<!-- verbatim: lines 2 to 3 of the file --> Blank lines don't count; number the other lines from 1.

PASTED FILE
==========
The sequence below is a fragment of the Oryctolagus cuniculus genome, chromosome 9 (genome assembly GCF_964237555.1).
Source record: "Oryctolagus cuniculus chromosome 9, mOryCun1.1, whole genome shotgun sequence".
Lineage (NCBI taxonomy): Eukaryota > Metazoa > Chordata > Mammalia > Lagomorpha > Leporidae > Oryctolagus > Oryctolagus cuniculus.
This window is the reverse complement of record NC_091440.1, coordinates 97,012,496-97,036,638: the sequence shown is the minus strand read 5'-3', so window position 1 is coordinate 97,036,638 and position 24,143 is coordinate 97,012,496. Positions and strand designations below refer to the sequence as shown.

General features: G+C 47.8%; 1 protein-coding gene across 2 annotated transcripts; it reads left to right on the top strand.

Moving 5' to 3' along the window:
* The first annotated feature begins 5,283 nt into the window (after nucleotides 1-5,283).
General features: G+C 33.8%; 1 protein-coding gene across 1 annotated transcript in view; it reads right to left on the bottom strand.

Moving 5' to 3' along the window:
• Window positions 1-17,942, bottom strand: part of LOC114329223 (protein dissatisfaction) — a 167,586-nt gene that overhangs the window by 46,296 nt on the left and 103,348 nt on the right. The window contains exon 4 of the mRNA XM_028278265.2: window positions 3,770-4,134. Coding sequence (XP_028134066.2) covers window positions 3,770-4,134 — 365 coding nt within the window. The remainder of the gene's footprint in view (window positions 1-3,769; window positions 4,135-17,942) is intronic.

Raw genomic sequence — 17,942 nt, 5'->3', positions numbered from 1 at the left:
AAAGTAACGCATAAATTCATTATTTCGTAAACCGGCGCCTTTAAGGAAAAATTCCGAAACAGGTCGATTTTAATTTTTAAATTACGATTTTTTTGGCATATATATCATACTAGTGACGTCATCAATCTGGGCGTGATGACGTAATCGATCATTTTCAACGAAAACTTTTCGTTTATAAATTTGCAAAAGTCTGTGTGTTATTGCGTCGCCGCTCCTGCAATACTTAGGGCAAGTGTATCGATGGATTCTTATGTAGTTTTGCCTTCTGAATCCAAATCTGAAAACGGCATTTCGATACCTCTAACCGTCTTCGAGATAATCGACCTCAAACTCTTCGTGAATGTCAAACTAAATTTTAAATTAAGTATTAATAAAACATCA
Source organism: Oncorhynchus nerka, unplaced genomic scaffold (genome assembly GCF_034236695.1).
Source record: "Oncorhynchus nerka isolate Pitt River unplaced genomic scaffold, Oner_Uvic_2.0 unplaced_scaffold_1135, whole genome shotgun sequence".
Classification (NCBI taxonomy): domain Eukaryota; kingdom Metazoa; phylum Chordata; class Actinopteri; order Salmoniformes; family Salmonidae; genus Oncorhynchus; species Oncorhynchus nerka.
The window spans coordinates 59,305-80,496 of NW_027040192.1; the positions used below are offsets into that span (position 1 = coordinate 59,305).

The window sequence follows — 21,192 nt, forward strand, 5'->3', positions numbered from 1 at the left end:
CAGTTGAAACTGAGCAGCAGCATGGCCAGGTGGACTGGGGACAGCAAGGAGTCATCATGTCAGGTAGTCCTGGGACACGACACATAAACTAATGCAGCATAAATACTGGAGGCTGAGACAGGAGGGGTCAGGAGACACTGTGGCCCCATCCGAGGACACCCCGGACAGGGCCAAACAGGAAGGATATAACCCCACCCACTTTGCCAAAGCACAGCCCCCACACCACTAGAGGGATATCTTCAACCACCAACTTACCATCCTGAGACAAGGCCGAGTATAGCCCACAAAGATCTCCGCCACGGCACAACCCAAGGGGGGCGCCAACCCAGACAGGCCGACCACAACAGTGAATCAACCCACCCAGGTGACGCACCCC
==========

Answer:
Source record: "Oryctolagus cuniculus chromosome 9, mOryCun1.1, whole genome shotgun sequence".
Lineage (NCBI taxonomy): Eukaryota > Metazoa > Chordata > Mammalia > Lagomorpha > Leporidae > Oryctolagus > Oryctolagus cuniculus.